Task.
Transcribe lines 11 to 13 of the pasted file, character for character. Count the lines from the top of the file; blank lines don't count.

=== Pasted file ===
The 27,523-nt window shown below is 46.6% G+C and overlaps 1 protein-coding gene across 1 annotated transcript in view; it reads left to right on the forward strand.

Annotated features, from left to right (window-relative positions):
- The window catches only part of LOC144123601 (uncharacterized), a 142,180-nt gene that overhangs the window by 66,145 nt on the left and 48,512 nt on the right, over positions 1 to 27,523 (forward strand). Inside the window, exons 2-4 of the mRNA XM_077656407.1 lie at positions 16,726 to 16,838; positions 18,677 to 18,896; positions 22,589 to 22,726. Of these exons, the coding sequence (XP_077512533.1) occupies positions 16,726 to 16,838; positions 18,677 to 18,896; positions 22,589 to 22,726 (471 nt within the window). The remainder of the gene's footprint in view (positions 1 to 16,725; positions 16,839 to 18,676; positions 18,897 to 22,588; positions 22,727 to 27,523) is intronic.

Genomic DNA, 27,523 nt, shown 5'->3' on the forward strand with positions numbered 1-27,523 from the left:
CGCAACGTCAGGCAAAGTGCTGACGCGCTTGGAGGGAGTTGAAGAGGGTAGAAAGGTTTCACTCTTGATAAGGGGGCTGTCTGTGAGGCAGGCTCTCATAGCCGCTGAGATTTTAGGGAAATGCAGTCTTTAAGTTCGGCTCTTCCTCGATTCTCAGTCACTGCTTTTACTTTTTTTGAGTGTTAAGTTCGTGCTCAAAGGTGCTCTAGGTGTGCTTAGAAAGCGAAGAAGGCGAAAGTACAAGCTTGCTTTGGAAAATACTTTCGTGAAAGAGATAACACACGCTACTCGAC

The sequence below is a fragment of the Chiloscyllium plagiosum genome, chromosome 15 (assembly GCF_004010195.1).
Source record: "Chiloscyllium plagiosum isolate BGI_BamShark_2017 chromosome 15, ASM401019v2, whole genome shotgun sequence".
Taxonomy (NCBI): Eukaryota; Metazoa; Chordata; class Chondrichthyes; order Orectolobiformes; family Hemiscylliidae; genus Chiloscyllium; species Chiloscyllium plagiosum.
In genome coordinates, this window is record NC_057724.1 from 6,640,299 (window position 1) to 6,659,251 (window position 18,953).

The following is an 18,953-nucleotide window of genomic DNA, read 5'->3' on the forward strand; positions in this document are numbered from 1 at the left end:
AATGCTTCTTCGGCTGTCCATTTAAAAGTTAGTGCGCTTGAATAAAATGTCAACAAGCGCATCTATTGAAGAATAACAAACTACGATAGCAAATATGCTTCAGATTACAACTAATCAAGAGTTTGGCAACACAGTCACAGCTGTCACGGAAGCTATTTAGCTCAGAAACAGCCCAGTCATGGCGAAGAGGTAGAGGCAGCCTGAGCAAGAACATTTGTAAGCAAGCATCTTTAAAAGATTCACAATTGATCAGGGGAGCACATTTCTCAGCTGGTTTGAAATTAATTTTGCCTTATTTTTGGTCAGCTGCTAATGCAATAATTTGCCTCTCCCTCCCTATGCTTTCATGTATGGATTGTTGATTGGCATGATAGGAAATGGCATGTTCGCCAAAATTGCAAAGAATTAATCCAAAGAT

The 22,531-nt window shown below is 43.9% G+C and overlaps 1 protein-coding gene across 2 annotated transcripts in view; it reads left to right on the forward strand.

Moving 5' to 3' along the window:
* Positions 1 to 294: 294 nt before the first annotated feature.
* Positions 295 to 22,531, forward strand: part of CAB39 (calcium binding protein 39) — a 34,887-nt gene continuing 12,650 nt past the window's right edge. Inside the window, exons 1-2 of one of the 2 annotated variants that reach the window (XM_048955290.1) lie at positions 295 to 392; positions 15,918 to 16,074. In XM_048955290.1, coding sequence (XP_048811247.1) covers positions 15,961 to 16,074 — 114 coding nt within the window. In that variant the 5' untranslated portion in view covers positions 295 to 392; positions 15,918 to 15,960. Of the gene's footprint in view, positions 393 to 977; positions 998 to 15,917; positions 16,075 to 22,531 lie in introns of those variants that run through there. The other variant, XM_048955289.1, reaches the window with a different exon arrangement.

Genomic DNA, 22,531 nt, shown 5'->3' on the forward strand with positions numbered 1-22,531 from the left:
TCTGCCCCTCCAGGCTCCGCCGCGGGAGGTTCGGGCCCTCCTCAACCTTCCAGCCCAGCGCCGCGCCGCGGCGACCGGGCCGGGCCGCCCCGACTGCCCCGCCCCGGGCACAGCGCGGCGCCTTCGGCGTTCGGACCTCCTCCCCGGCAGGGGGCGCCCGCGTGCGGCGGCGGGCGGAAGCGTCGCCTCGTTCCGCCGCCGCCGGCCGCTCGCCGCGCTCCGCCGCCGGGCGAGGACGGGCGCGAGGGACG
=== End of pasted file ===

AATGCTTCTTCGGCTGTCCATTTAAAAGTTAGTGCGCTTGAATAAAATGTCAACAAGCGCATCTATTGAAGAATAACAAACTACGATAGCAAATATGCTTCAGATTACAACTAATCAAGAGTTTGGCAACACAGTCACAGCTGTCACGGAAGCTATTTAGCTCAGAAACAGCCCAGTCATGGCGAAGAGGTAGAGGCAGCCTGAGCAAGAACATTTGTAAGCAAGCATCTTTAAAAGATTCACAATTGATCAGGGGAGCACATTTCTCAGCTGGTTTGAAATTAATTTTGCCTTATTTTTGGTCAGCTGCTAATGCAATAATTTGCCTCTCCCTCCCTATGCTTTCATGTATGGATTGTTGATTGGCATGATAGGAAATGGCATGTTCGCCAAAATTGCAAAGAATTAATCCAAAGAT

The 22,531-nt window shown below is 43.9% G+C and overlaps 1 protein-coding gene across 2 annotated transcripts in view; it reads left to right on the forward strand.

Moving 5' to 3' along the window: